Question: Dark dog in the snow
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Thread: Question: Dark dog in the snow

  1. #1
    HersheyK's Dad's Avatar
    HersheyK's Dad is offline Senior Member
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    DefaultQuestion: Dark dog in the snow

    Fact: I am an amateur with more camera than I know how to use.

    I use a Pentax K10D camera. When I take shots of HK in the snow the camera exposes for the snow and HK ends up very dark with little discerable detail. The brighter the sun the worse it gets. Will pushing the ev setting help? How far should I push it. How many fstops should I push it, if the is a better approach? Will pushing the ASA help? Suggestions?

    She is usually far enough away and not taking up much of the frame so I don't think center monitoring would help and she is usually moving.

    Okay, ready for suggestions.
    PS: I know the camera does not make the photographer, but the photographer may make the camera.
    Hershey Kisses, In charge of getting Ed out to the dog park so that he gets some exercise.

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  3. #2
    Linda1's Avatar
    Linda1 is offline Senior Member
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    DefaultRe: Question: Dark dog in the snow

    Good question. I have the same problem with Jazzy. I don't know what the right answer is. I sometimes get a great picture and other times Jazzy is a brown blob. Today I was able to get this shot. The snow is blown, but at least I can see Jazzy's features. The snow was bright, but over cast sky.
    Canon EOS 350D
    1/800s f/6.3 at 48.0mm iso400


    I decided to research a little. One place said: Winter offers some fabulous light, especially in the morning and late afternoon. But it's tricky, too. The bright white of snow and ice reflects sunlight, and you end up with too much light in your pictures. This means less detail, less contrast, and washed-out colors. Here is one way to handle all that light: Turn on your flash: More light may seem like the last thing you need, but the flash actually balances out the light off the snow, filling in darker areas, so you get the picture you want.

    Here is a link to a good article. I'll have to try some of these ideas when I get the time.
    http://www.digicamhelp.com/learn/nature/snow.php

    Brookville, Pa.

  4. #3
    HersheyK's Dad's Avatar
    HersheyK's Dad is offline Senior Member
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    DefaultRe: Question: Dark dog in the snow

    Thanks Linda. I have heard the flash technique before. Just need to remember to do it. When out in the snow, I often have the 70-300mm lens on and HK is not exactly close. Not sure if the flash has 30-100 foot effectiveness. Might try it.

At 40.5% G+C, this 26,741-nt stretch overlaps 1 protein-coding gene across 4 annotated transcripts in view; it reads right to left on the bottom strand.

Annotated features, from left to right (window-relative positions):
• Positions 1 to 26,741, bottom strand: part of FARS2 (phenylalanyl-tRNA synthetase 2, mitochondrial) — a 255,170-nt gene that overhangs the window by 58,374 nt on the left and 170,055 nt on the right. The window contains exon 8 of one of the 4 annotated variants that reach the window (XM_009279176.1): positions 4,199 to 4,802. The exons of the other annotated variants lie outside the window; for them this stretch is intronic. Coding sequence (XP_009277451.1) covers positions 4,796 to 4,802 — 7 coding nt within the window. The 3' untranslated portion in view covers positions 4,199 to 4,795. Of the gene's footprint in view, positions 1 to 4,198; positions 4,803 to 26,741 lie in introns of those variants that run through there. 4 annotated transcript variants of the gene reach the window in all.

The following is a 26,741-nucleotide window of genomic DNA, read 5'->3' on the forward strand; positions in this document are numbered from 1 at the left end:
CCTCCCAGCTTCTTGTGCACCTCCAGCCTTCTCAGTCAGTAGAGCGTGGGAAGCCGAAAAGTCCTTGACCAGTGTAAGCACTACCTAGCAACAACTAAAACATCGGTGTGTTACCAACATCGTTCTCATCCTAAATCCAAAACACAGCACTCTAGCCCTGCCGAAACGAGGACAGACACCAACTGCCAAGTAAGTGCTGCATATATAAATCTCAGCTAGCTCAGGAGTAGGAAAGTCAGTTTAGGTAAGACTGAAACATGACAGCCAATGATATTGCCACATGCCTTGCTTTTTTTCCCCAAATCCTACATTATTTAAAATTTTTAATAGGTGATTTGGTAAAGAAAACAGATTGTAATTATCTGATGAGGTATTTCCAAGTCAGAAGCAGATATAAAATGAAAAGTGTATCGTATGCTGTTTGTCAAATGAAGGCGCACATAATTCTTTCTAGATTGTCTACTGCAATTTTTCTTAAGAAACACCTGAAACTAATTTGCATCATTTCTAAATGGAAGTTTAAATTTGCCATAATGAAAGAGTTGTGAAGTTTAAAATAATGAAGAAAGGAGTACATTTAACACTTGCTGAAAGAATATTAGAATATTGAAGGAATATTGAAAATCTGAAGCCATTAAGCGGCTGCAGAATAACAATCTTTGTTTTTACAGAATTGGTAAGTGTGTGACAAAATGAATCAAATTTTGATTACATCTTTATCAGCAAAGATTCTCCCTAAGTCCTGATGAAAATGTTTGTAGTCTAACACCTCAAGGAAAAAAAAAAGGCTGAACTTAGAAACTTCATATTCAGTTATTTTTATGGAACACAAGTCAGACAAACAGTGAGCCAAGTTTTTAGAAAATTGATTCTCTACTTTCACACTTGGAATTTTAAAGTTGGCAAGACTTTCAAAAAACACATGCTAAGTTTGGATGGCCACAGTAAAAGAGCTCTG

I think I might have to get disciplined and experiment with ev settings, and then forcing the aperature maybe.
    Hershey Kisses, In charge of getting Ed out to the dog park so that he gets some exercise.

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  6. #4
    LabEh is offline Junior Member
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    DefaultRe: Question: Dark dog in the snow

    A flash that acts like a "fill light" will work. The challenge with a flash is the dog has to be close enough for the flash to work. One thing to do adjust how your camera meters the photo. Some modes will look at the overall light in the scene and set the shot based on a bright setting (snow) which won't help at all with the dark dog. If you can change your camera to meter off the middle of the focus point then meter off your dog's coat you'll get a better shot.

    Bring sunny days can be a challenge, but just remember light bounces off snow so get down to your knees or sit down and shot up using the bounced light. (example in photo below).

    I'll let you in on a secret some pet photographers use... spray the dog with water first... water shines



    Gary

  7. #5
    3TailsWaggin's Avatar
    3TailsWaggin is offline Senior Member
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    DefaultRe: Question: Dark dog in the snow

    Shoot in manual mode and expose for the dog and then you can slighty overexpose for the snow but still have enough light for your dogs features, etc.

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